Hoarding is a form of prolonged difficulty in discarding or parting with possessions because of a perceived future need for them.
I was once a hoarder, even though I would consider myself more of a collector. I kept things even when they were no longer useful to me. I just hold on to them because they represent something to me.
I held on to these items for as long as 10-15 years till the day I find the need for them and most times, but sometimes, the need for them never arose.
Did you know most of the phones I used all my life are securely kept in my closet. Why? You may ask. I don’t know why either. It didn’t matter that these phones could no longer power anymore, I just kept them.
I had Designer perfume bottles, expensive magazines both foreign and local that were filled up more than five big boxes. I carefully kept them as souvenirs, talk about sentimental attachment.
I’m a lover of quality shoes and bags. I’m a freak actually. I find myself even buying shoes I know I cannot walk in because the heels are too high. I will spend huge sums on these shoes only to admire them daily and hope I to learn to walk in them someday. Unfortunately, such days never came.
At one time, I had 89 pairs of shoes and 27 hand bags. But more than 50 of these shoes were never worn beyond my bedroom. My closet at a time was made up of things that I bought over eight years back that I never wore out of the house for once. Although I was still hoping to find use for them, the right time never came.
It is not that I wasn’t giving out stuff to people, far from it. I just found me holding on to the ones I wasn’t wearing, yet buying new things that I knew won’t add any value to my life other than occupy space.
A few years ago, I decided to clean out my closet. While at it, I prayed I don’t find myself still keeping few of the items back. On a lighter note: who knows may be I would own a Vintage store someday.
That was my little hoarding disorder story back in the days. I shared this out to give you insight into what I want to talk about. The truth remains that a lot of us especially the NOT too rich are hoarders. We hoard things that have outlived their usefulness. We keep them because of sentimental attachments even when it is clear that we don’t use these things or need them in our lives.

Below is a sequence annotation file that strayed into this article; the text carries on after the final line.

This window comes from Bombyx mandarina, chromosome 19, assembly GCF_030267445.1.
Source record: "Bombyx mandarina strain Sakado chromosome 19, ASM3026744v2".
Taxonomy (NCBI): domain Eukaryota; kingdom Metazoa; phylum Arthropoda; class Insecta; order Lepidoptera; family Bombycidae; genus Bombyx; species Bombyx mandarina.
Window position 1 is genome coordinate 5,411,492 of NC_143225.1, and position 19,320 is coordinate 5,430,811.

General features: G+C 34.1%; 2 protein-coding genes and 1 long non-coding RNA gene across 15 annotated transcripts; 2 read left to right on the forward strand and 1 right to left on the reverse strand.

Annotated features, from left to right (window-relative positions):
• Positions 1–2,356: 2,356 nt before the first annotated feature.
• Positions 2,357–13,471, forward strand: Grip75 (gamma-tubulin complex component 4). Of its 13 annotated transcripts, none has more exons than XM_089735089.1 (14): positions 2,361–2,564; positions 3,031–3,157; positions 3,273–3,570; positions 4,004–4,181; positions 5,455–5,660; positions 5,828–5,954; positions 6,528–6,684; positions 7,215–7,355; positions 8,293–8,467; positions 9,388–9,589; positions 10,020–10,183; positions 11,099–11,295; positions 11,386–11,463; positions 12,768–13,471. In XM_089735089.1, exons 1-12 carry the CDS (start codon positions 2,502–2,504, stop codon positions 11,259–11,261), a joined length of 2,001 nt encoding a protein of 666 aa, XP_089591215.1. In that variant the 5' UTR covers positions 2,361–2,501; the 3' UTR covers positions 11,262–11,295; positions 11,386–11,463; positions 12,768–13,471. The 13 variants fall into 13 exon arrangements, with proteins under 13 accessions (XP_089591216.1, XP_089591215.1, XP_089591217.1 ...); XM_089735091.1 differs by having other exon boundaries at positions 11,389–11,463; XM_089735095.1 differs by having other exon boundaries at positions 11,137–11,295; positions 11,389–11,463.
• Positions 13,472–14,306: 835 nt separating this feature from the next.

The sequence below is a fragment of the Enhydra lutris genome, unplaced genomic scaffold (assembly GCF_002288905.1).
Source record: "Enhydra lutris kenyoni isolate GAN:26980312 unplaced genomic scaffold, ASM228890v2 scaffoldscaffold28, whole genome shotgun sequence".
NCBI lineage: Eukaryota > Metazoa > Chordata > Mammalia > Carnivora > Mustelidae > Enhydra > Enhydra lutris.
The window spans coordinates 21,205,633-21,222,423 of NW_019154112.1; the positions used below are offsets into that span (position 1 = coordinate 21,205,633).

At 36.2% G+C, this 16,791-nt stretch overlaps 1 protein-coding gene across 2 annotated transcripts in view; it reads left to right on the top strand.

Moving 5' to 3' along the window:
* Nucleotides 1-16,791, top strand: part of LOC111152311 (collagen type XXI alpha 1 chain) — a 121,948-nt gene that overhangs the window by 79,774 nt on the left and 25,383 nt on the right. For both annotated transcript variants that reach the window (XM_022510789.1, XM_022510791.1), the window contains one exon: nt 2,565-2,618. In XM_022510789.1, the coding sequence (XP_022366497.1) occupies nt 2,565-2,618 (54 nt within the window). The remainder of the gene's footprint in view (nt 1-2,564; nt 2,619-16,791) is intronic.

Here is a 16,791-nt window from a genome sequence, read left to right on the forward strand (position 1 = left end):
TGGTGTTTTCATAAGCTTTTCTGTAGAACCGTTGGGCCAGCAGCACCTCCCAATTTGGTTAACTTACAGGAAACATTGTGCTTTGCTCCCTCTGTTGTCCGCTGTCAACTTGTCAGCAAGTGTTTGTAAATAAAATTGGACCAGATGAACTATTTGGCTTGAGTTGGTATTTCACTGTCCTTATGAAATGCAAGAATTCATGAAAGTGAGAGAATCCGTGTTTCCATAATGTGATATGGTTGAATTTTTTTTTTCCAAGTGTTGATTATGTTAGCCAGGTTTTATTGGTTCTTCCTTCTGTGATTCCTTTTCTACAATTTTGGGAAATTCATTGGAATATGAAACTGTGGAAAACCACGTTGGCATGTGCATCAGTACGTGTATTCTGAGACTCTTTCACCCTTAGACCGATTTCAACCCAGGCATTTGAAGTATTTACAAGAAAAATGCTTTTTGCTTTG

People hoard all manner of nonsense from condemned buckets to broken pots, rags, cream containers, broken tables, chairs, expensive wine bottles they have never drank, old electronics, fridge, to even rickety cars.
These things add no real value to their lives, but they are stock piled within and outside their rooms or in the compound. Their is no space left, yet they still keep collecting and piling trash thereby giving rooms to all manner of reptiles as well as rodents to take permanent residence in their houses because they have found convenient hide outs. The smell in such houses is always stuffy and choking.
Hoarding is a disorder. It is a disorder that may be present on its own, or as a symptom of another disorder. An excessive accumulation of items, regardless of actual value is an obsessive-compulsive disorder (OCD). It is also a symptom of Attention-deficit/hyperactivity disorder (ADHD), and depression. These people may consider an item a reminder that will jog their memory, that without it they would forget an important person or event. They experience distress at the thought of getting rid of these items.
Hoarding is not the same as collecting. Collectors have a sense of pride about their possessions and they experience joy in displaying and talking about them. Hoarders usually experience embarrassment about their possessions and feel uncomfortable when others see them. Collectors keep their collections organized, feel satisfaction when adding to it, they budget their time and money. While hoarders have clutter, often at the expense of livable space. They pile up things in ways that are unsafe or affect their dealings with others.
It is one thing to admit you have this disorder, and another thing to do the right thing by letting go of these items. If you find yourself still holding on to old magazines, shoes, newspapers, clothes, papers, plastic bags, boxes, old electronics, photographs, household appliances, expired foods etc for ages, it is time you rid your house of these things. Give your home the fresh air and space it truly deserves.
Your family may have called you out a couple of times on your hoarding behavior. It is not all the stuff you pile that makes you feel better, it is the few things that add value to our lives.
Let go of the poverty mentality of piling things with the excuse that you may find them useful someday. If you believe an item will be valuable in the future, of sentimental value, unique and irreplaceable to you, then create a store for it away from the prying eyes of the public or other family members.
Clean out your house and closet today. Stay healthy.